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Planning Retirement Online

Relationships - 1


It could be you.... 

Maggi Stamp, LaterLife's Relationship Counsellor

Every month Maggi Stamp, a qualified and experienced relationship counsellor for Relate and in private practice, writes about some of the emotional challenges we meet in later life.

For reasons of confidentiality Maggi never writes about a particular person's problems unless you have sent one in to be answered, but all her examples are based on problems raised by clients, family and friends over the years.  

You can write to Maggi at for her to respond in the column.


Retirement a hidden sting?

Maggi Stamp, laterlife's counsellor on human relationships, describes how one couple struggle to make things work after retirement, and suggests ways to help 

We all assume retirement is a time to do things we didn`t have time or energy for before, but a while ago a client set me thinking about the broader implications.

His parents, both of retirement age, were concerning him.  Jill, who worked at home most of their married life, and Barry (not their real names), who retired two years ago, had become tense and snappy with one another instead of enjoying their long anticipated retirement.

Jill thought it would be good having Barry home rather than rushing off each morning, returning increasingly exhausted as the years passed. She was looking forward to fewer work moans and more company, occasional trips out, walks, meals prepared and eaten together, sharing the gardening, more help around the house.  

Although she worried that Barry would prefer his hobby to being with her, she found that she did get all she was hoping for. He was eager to help and be involved, and initially this was a relief and a delight.  But oh dear, the help wasn`t always very helpful. Jill had her own way of doing things. Barry's suggestions sounded to her like criticism, and she saw his attempts to be useful as incompetent. A quiet wish for a bit of solitude crept in, along with resentment.

What about Barry, our retiree? He had finished the constant slog of getting to work and getting home, keeping abreast of all the changes in the workplace, relieved to be shot of it. Life went on at work without him but he found it hard to carve a niche for himself at home. It was hard trying to be helpful, but either his contribution was not right or was something Jill wanted to do herself.  

Barry ended up feeling that he didn`t belong anywhere.  ‘At least at work I knew what my job was', he grumbled to his son. The change that had occurred in his life and relationship and the prospect of the situation continuing was depressing.

How can they ease the tension?

  • When unhappy or worried we often show it by being grumpy or uncommunicative. Barry and Jill need to make an effort and talk.  

  • They need to discuss hopes for retirement. Some will be shared and some not. They will need to be flexible to find a balance. It is important to have some time to oneself.

  • When worried or feeling down, Jill and Barry need to talk specifically about their own feelings - but not in a way that might be heard as a grumble. No blame.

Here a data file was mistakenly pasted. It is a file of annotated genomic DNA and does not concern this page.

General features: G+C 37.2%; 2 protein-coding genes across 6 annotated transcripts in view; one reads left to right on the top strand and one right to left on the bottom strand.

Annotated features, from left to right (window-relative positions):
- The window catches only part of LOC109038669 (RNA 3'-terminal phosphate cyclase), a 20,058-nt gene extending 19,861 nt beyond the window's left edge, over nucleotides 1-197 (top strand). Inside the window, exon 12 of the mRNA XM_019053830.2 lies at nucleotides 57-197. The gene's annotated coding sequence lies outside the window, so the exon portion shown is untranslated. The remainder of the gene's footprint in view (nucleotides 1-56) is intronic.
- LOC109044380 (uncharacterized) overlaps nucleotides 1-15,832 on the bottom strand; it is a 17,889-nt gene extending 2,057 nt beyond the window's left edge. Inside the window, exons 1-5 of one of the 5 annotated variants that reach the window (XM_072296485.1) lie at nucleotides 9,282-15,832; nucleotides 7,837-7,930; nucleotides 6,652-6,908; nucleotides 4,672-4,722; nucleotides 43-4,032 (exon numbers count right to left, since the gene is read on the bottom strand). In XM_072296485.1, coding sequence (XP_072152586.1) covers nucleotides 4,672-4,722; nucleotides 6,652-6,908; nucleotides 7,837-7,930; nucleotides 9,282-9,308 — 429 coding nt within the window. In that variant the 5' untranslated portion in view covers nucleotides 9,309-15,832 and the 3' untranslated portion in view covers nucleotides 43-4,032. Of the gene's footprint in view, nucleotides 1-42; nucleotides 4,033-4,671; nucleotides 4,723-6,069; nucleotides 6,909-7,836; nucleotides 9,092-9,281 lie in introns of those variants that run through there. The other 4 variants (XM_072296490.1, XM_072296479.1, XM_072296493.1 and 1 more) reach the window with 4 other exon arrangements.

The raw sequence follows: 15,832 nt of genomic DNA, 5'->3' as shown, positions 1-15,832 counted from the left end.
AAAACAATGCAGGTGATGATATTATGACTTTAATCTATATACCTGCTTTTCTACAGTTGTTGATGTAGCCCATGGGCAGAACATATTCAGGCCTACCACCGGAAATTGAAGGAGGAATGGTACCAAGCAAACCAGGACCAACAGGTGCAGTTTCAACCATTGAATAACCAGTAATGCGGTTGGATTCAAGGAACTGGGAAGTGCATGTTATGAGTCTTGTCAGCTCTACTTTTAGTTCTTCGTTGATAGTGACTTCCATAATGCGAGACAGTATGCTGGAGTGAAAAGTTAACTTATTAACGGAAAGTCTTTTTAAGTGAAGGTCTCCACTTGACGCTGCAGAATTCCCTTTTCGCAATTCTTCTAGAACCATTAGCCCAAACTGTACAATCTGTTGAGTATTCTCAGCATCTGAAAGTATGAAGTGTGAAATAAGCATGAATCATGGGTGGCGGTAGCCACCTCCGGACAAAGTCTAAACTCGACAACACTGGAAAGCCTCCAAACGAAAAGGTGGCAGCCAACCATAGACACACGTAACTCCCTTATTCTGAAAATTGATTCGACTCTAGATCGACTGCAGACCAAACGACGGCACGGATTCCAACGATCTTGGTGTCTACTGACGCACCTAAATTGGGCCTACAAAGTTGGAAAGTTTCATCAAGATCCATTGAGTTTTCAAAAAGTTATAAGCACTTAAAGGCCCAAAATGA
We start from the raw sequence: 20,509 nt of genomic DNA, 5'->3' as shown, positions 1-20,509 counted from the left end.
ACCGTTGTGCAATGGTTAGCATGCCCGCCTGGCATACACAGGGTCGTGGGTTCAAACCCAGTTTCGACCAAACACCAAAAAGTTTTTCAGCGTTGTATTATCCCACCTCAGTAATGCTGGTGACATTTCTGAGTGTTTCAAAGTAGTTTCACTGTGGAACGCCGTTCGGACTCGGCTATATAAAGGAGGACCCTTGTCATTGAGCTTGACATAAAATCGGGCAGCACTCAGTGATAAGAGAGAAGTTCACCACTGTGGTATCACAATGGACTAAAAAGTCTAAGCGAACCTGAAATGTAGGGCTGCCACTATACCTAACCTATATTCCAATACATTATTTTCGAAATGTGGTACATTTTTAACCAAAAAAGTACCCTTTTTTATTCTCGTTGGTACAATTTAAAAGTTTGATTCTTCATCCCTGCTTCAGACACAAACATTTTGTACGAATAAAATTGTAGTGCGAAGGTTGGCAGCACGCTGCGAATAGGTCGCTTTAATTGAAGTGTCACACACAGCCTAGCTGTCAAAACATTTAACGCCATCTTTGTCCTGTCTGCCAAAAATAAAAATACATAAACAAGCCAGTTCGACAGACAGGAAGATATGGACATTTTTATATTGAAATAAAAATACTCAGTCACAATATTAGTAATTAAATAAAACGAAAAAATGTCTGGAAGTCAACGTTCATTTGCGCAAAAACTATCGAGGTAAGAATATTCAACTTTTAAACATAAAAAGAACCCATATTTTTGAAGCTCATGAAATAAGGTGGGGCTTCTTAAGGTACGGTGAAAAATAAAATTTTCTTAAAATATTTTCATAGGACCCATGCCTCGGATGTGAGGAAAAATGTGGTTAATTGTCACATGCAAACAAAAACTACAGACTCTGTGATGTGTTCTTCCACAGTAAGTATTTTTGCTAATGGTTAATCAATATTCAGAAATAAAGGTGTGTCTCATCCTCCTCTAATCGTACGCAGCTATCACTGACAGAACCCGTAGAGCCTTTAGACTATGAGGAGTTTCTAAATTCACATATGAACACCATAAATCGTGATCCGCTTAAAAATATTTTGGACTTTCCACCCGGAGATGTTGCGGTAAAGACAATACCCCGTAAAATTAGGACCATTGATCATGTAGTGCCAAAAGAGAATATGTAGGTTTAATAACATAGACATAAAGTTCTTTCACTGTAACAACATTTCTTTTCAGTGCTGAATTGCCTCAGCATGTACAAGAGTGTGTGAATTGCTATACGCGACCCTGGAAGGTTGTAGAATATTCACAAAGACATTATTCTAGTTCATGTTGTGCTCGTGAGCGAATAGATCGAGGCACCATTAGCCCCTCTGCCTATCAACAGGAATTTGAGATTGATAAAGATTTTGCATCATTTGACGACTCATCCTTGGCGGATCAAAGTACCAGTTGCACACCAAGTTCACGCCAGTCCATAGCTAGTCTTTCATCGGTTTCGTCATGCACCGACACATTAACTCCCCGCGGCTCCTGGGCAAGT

• It is very important that the listener really listens while the other is talking.
    Here are some responses to avoid : ‘you`re wrong'… ‘that's not true'… ‘you shouldn`t feel like that'…`well I always do'. Confiding in a partner and trusting them with something very important deserves respect.

  •  It is normal to feel a bit lost at times. Jill and Barry have lost the familiar connections that defined their roles. Now they have to re-negotiate their relationship and their use of time.

All life's milestones - careers, marriages, losing parents,  raising families, mark a journey of joys and hardships, pain and pleasure, survived with the help of routines or structures that smooth daily life. Retirement changes these routines. Adjusting isn`t simple.

Although looked forward to with pleasure, adjusting to change involves losses. So when negative feelings and thoughts creep in it is very hard to speak out for fear ofmaking things worse. It is especially hard when couples have developed a way of getting on which doesn`t involve much talk about their feelings. Waiting for things to blow over sometimes works, but when it doesn't it is definitely time to talk.

Change is a great opportunity to get to know each other again. I knew one newly retired couple who did just this. They began ‘dating', arranging to meet at a cafe, cinema,  park or restaurant and spend the time chatting each other up, flirting and generally acting as though they knew little of each other. What they found was that, actually, they didn't! They had a lot of fun catching up and a much more lively relationship as a result.

So what can help if retirement is worrying you?

  • Say so, talk about it.

  • Allow time for adjustment.

  • Accept there will be some feelings of loss, even if only of routine.

  • Listen to your partner, give them your attention for a little while, you will be rewarded!

  • Share your wishes hopes and plans, allow for differences as well as common ones.

  • Get to know each other again. Your needs and wishes within the relationship will have changed over the years.

Please don't send any confidential information to

To view all articles  - see the Relationship Counselling & Advice Index page  



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